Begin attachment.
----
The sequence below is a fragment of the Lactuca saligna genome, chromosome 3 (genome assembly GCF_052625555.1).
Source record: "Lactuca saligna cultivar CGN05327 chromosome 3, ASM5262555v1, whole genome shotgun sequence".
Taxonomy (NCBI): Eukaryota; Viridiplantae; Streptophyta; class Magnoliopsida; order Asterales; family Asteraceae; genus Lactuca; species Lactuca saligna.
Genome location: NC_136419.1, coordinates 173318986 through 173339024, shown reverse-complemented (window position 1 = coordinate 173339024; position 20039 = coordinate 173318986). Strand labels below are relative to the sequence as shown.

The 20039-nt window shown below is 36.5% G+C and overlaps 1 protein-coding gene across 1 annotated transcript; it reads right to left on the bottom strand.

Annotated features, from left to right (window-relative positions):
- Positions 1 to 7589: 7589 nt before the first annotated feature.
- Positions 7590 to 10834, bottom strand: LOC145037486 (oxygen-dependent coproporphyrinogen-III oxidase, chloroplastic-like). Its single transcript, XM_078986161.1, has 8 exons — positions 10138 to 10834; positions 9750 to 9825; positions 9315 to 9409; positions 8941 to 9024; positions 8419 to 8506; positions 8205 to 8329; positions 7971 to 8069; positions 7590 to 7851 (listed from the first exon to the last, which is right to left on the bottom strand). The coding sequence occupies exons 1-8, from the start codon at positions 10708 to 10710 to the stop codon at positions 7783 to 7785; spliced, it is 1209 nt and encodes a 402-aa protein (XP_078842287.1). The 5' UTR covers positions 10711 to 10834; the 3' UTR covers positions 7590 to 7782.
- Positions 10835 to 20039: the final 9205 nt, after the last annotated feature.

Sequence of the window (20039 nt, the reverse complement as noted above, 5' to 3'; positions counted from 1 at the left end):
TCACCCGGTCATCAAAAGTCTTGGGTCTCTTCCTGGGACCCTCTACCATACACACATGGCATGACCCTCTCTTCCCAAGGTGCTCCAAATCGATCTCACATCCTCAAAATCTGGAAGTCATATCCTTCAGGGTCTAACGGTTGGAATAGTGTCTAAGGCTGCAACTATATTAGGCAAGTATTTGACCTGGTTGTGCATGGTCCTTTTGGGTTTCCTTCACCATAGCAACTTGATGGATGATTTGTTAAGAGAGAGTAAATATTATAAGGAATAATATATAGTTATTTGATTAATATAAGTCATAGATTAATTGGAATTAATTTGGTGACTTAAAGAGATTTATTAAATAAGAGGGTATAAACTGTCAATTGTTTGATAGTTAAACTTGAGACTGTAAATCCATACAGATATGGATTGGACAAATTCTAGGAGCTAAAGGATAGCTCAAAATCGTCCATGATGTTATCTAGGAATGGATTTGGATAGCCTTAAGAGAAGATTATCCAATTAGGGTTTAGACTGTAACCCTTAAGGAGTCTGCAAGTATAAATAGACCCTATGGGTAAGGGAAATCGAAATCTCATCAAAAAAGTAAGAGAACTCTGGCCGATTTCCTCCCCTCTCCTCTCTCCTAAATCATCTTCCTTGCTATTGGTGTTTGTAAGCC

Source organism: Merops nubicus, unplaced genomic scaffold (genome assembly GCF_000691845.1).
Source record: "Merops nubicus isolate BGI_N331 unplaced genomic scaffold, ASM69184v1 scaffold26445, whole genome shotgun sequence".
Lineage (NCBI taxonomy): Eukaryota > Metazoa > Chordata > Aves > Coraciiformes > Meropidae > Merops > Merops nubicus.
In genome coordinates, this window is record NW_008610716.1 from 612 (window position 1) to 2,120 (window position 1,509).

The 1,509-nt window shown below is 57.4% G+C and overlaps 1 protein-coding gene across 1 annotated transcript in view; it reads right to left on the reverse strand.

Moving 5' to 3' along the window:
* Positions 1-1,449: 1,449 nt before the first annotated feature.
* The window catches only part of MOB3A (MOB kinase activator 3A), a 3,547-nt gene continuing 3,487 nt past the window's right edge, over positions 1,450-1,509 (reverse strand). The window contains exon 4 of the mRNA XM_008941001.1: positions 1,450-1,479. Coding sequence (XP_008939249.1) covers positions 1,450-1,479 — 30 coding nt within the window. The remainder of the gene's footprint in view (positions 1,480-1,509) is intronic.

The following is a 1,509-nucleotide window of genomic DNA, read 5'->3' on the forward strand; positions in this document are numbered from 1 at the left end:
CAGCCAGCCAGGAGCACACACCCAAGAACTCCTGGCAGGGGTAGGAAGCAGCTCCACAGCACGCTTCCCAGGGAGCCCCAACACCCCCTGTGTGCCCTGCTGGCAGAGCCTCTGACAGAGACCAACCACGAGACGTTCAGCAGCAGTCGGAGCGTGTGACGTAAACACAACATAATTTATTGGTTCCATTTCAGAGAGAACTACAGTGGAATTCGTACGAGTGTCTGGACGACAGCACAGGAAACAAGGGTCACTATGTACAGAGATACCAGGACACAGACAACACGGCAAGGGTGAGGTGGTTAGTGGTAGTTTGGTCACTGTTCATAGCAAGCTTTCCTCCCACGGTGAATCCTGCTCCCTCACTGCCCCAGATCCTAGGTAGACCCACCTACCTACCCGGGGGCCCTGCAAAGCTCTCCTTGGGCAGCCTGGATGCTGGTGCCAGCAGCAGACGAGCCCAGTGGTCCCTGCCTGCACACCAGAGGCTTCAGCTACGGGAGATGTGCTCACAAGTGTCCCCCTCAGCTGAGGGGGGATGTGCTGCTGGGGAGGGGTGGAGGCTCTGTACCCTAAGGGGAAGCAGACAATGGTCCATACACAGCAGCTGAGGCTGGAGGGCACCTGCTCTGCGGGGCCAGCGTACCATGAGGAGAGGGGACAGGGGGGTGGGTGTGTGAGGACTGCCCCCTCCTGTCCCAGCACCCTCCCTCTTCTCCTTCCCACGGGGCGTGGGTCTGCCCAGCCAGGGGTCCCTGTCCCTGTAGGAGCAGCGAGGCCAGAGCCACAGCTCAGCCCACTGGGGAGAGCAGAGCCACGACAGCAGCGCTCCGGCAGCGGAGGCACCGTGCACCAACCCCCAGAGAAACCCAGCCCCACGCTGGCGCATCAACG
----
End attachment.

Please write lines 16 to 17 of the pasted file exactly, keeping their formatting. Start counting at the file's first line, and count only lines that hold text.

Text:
The 1,509-nt window shown below is 57.4% G+C and overlaps 1 protein-coding gene across 1 annotated transcript in view; it reads right to left on the reverse strand.

Moving 5' to 3' along the window: